Tegan and Sara

What’s better than Tegan and Sara? Why, Tegan and Sara squared of course. The Canadian indie darlings have doubled the fun by planning not one, but two headlining tours. Throughout the summer, the duo will take their band to intimate theatre venues and then finish off with a two and a half month North American theatre tour in the fall. All three of their hometowns—Vancouver, Calgary, and Montreal—will be visited with room to spare. It’s often that two strong-willed individual personalities can transfer their emotions so well into their music without clashing and eventually breaking up. It could be the twin connection they share that keeps them united but it could also be simply that they know a good thing when they see it.

Although this tour is long overdue, Tegan and Sara have been working non-stop since their 2004 breakout album So Jealous. The Quin sisters each contributed backing vocals on a variety of albums for artists like The Reason and Kinnie Starr. They were also bitten by the acting bug and appeared in an episode of the hit television show The L Word. But even when they weren’t touring, their songs were still getting heard as a little known band named The White Stripes recorded their own version of “Walking with a Ghost.” With their fifth studio album The Con, the twins break out of the normal recording routine by recruiting a few “Cuties” to help out on this latest project. On the forefront are the duo’s intense lyrics and piercing harmonies. “Are You Ten Years Ago” hints at the group’s electro rock side while the piano riff in “Back in Your Head” won’t leave your head. The Con doesn’t settle into one genre; the only letdown is when the playful and cyclical “Soil, Soil” ends too soon. So don’t sweat it if the new disc isn’t entirely memorized yet; fans will have twice the opportunities to hear the Quins’ quirky stage stories and hear the entire new album live.

 

I had a moment to chat with Sara Quin, following their Vancouver shows, to see if they were able to put The Con back into Cancon.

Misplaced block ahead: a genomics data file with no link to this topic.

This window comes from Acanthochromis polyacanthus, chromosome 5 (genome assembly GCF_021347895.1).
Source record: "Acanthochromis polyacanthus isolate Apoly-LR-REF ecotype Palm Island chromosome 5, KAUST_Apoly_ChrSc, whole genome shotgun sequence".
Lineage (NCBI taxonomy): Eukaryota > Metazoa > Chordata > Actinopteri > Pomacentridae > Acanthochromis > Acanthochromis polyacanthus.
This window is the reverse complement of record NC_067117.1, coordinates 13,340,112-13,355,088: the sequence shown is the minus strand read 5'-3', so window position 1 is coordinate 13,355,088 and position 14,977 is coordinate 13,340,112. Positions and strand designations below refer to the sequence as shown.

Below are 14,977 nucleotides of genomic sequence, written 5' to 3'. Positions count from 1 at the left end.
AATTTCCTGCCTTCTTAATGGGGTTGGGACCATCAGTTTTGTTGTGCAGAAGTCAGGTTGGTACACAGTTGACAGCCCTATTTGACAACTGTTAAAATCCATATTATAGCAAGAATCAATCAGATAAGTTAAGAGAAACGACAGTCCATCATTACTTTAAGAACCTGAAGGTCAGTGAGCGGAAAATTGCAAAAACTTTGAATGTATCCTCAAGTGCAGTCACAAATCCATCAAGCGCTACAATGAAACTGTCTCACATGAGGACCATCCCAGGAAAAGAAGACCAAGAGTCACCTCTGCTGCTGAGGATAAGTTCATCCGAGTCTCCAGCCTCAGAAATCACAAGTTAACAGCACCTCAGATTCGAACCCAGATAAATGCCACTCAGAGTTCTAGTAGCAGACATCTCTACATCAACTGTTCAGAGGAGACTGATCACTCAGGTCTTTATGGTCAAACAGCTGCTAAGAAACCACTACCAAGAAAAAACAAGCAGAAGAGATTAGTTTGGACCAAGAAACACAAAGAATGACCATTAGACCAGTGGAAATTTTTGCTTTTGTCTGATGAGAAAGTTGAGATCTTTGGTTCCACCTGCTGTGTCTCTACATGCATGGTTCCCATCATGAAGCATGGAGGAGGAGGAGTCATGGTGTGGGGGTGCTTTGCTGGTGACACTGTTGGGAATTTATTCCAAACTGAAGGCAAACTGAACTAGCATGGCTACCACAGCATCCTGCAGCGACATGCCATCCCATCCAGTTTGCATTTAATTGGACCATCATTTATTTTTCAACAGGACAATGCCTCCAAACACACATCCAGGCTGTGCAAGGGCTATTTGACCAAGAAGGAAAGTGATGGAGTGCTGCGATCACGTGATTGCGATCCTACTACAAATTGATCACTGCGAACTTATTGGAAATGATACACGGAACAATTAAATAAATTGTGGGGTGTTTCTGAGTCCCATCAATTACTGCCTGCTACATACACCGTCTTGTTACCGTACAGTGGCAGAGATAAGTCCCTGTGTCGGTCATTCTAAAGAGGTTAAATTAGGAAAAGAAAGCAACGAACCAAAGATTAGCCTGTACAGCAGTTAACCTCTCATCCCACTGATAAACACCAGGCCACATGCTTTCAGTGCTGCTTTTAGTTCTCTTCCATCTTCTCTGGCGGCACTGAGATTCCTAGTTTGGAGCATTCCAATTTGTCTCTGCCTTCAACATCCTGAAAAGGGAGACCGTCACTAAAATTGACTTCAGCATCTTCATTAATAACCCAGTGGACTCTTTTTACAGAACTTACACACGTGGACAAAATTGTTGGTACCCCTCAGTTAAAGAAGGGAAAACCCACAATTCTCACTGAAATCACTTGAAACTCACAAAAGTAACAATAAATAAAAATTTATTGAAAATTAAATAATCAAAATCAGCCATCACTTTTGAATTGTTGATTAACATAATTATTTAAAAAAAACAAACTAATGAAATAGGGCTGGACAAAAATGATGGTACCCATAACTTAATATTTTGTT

So you two played two small theatre shows in Vancouver last night. How was it?
It was great. It’s really great to play smaller venues and keep people engaged. So far we’ve only played Victoria and Vancouver but the crowd has been really great. We’ve been playing our entire new album so it’s a lot to expect from people who haven’t heard the material before. But they’ve been very attentive and excited.

 

What’s the reward in playing two tours of different sized venues for you?
We haven’t played live in almost a year and a half. We started putting together tour ideas and brainstorming exactly what we thought we should do. We thought we’d just start with smaller venues, that way we knew it’d just be diehard fans. You know, and basically just be able to get our sea legs again. But also know that the people who are there are there to listen and were excited and weren’t necessarily there to hear just one song. That’s what’s exciting for us artistically. But then to do the big shows is always exciting as well.

 

You mentioned your diehard fans. I would think most of your fans, in Canada at least, are pretty diehard.
I think I agree with that, definitely. It is a whole other thing when you start playing the bigger rooms, because there is definitely a contingent of people who come out and are there for the event rather than there to listen and participate. Well they participate but it’s in a way that’s more detached. Which is great, which can be really fun especially if you just want to get lost in the music and just play a show. What’s great about the small shows we’ve been doing is everyone’s very quiet and attentive. It’s a whole different momentum. I love both styles. It’s two different things that are really amazing.

 

How has the long distance writing relationship been? Because you’re in Montreal and Tegan’s in Vancouver.
Since we started writing songs when we were 15 we’ve never collaborated. That’s never really been our thing. We think of ourselves as individual songwriters. So to be honest, I have to say it doesn’t really play a role. When we were living in Vancouver together we’d do the same thing that we do now 3,000 miles apart. We write the songs and then we record them and I send her an MP3. She’ll give feedback and add a couple guitars or a background vocal or something. Our writing collaborative process is very similar when we’re next door to each other or across the country. It’s awesome and it’s great for us because it allows us to live in different cities and keep our own schedules.

 

How did two members of Death Cab for Cutie end up helping out on The Con?